Yoga Nature

Principles of Yoga - Nadis


The word nadi literally means 'flow' or 'current'. The ancient texts say that there are seventy-two thousand nadis in the psychic body. These are visible as currents of light to a person who has developed psychic vision. Like the chakras, they are not actually part of the physical body, although they correspond with the nerves. Nadis are the subtle channels through which the pranic forces flow. Out of the large number of nadis in the psychic body, ten are major. Of these, three are most significant: ida, pingala and sushumna. The most important of these three is sushumna. All the nadis in the psychic body are subordinate to sushumna.

Ida, pingala and sushumna

Sushumna nadi is the spiritual channel, and to concentrate on it, awareness is taken to the centre of the spinal cord. Sushumna originates from mooladhara chakra and terminates at sahasrara.

Ida nadi flows from the left side of mooladhara in spirals, passing through each chakra in tum, forming a crisscross pathway which terminates at the left side of ajna chakra.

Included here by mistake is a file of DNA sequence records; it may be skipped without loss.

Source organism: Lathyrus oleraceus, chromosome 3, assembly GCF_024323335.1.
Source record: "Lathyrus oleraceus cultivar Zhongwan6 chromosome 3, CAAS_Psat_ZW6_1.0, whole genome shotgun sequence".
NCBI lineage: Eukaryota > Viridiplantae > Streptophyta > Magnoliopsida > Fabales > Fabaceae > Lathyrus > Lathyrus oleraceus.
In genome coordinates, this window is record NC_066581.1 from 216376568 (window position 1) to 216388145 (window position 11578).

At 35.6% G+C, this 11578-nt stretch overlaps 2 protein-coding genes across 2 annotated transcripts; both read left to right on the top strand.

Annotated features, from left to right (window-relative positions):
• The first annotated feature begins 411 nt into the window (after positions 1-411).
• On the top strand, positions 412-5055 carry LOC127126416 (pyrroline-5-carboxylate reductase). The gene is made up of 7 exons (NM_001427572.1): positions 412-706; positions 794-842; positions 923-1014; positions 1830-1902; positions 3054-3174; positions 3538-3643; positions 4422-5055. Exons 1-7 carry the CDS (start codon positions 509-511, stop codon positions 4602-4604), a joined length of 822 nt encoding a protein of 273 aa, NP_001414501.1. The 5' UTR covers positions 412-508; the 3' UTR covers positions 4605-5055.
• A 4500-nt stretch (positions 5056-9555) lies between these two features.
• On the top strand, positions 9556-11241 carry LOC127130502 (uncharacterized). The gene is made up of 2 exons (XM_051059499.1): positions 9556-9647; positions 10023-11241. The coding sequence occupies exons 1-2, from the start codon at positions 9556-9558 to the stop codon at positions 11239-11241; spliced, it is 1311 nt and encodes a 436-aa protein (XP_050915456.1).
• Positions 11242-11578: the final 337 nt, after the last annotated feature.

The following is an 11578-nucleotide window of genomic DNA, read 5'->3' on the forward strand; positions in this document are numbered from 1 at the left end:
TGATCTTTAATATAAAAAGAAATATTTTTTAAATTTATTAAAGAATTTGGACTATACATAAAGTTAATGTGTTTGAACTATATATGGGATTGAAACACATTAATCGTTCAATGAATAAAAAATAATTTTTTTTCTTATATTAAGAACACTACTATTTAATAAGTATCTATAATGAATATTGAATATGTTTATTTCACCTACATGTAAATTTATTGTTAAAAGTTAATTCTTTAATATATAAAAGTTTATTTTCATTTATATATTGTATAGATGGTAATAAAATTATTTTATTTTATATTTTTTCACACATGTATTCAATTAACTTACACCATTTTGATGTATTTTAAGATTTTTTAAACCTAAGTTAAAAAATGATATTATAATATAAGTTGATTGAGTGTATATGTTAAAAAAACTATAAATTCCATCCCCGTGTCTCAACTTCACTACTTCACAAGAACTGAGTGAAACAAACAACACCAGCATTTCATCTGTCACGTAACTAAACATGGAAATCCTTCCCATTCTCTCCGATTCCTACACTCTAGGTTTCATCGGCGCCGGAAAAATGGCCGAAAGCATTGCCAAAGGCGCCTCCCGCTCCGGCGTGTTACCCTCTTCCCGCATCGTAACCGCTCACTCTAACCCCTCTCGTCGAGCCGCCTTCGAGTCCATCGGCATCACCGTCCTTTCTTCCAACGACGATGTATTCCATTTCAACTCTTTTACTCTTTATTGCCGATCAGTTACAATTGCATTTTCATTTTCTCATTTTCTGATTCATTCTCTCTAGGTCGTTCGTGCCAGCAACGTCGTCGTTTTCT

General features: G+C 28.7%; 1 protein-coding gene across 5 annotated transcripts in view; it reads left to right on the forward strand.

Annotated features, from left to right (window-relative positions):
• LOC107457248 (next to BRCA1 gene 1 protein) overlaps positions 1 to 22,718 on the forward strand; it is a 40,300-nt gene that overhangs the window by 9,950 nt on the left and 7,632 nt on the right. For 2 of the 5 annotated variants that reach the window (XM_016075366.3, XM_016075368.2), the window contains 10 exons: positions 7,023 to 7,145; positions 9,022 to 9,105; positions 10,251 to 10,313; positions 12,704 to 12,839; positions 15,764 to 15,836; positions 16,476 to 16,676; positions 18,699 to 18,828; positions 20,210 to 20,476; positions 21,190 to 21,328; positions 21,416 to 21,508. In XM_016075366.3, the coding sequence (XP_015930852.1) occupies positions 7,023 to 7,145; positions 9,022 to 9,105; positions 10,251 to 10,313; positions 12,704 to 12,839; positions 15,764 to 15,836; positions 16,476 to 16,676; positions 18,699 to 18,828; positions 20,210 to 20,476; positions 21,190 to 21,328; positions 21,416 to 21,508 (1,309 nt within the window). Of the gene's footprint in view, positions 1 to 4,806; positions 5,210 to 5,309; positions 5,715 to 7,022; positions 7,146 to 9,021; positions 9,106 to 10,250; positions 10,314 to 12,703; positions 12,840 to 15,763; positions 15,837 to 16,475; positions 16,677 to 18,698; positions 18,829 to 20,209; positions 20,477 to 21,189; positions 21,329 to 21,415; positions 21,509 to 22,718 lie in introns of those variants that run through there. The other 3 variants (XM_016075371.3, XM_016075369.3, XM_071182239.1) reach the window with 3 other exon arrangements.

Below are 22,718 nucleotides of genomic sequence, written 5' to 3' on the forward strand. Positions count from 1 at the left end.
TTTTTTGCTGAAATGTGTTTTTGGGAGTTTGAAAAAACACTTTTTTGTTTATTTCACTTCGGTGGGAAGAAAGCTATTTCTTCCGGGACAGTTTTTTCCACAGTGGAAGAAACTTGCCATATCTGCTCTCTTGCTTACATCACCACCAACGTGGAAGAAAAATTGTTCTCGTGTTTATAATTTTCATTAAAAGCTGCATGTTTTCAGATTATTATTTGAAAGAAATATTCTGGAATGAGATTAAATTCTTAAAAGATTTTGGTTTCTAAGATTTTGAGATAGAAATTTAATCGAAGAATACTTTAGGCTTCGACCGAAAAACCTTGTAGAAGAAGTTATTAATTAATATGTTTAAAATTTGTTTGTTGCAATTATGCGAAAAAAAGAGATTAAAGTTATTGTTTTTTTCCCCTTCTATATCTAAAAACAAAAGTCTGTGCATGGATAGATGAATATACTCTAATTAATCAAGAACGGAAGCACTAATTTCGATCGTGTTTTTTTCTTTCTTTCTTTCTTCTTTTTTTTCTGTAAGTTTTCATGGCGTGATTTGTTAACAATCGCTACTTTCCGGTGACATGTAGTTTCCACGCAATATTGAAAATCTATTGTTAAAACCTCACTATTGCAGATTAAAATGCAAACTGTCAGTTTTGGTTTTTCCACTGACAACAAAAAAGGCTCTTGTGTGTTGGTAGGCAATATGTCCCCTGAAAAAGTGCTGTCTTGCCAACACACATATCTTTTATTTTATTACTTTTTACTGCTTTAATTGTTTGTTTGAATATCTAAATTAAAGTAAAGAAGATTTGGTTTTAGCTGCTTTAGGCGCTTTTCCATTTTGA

Pingala nadi flows from the right side of mooladhara, mirroring ida, terminating at the right side of ajna.

Ida and pingala represent the two opposite forces flowing within us. Ida is passive, introvert and feminine; it is also known as the chandra or moon nadi. Pingala, on the other hand, is active, extrovert and masculine, and is called the surya or sun nadi.

When ida and pingala nadis are purified and balanced, and the mind is controlled, then sushumna, the most important nadi, begins to flow. Sushumna must be flowing for success in meditation. If pingala flows, the body will be restless; if ida flows, the mind will be overactive. When sushumna flows, kundalini awakens and rises through the chakras.

Yoga Nadis